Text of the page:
Space-time-frequency processing from the analysis of bistatic scattering for simple underwater targets
Anderson, Shaun David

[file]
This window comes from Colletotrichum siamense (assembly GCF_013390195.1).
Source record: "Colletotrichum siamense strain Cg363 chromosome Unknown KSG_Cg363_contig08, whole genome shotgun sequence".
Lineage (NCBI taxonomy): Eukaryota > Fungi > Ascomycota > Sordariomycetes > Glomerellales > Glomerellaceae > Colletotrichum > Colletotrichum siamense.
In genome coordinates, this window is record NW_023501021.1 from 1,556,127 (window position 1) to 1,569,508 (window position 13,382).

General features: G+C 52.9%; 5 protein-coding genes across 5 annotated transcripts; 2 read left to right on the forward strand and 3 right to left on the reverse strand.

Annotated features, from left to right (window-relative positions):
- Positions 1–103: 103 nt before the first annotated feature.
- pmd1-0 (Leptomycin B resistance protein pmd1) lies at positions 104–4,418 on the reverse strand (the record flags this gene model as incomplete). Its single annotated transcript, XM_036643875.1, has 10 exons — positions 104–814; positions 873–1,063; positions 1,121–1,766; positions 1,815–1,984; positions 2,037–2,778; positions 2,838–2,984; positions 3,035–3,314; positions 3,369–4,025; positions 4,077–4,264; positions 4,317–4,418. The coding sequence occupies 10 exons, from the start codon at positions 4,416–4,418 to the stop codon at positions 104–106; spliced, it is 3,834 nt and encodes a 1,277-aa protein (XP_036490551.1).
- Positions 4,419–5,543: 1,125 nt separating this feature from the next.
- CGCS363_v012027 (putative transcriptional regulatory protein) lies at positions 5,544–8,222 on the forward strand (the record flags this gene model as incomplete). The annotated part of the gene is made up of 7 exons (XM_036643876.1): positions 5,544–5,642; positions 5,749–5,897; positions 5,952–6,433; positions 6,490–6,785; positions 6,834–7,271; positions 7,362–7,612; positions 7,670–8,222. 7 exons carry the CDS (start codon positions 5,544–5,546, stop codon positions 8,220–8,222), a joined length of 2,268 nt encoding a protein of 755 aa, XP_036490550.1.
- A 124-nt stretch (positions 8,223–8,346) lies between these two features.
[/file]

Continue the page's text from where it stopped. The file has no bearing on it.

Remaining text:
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The development of low-frequency SONAR systems, using a network of autonomous systems in unmanned vehicles, provides a practical means for bistatic measurements (i.e. when the source and receiver are widely separated, thus allowing multiple viewpoints of a target). Furthermore, time-frequency analysis, in particular Wigner-Ville analysis, takes advantage of the evolution of the time dependent echo spectrum to differentiate a man-made target (e.g. an elastic spherical shell, or cylinder) from a natural one of the similar shape (e.g. a rock). Indeed, key energetic features of man-made objects can aid in identification and classification in the presence of clutter and noise. For example, in a fluid-loaded thin spherical shell, an energetic feature is the mid-frequency enhancement echoes (MFE) that result from antisymmetric Lamb waves propagating around the circumference of the shell, which have been shown to be an acoustic feature useful in this pursuit. This research investigates the enhancement and benefits of bistatic measurements using the Wigner-Ville analysis along with acoustic imaging methods. Additionally, the advantage of joint space-time-frequency coherent processing is investigated for optimal array processing to enhance the detection of non-stationary signals across an array. The proposed methodology is tested using both numerical simulations and experimental data for spherical shells and solid cylinders. This research was conducted as part of the Shallow Water Autonomous Mine Sensing Initiative (SWAMSI) sponsored by ONR.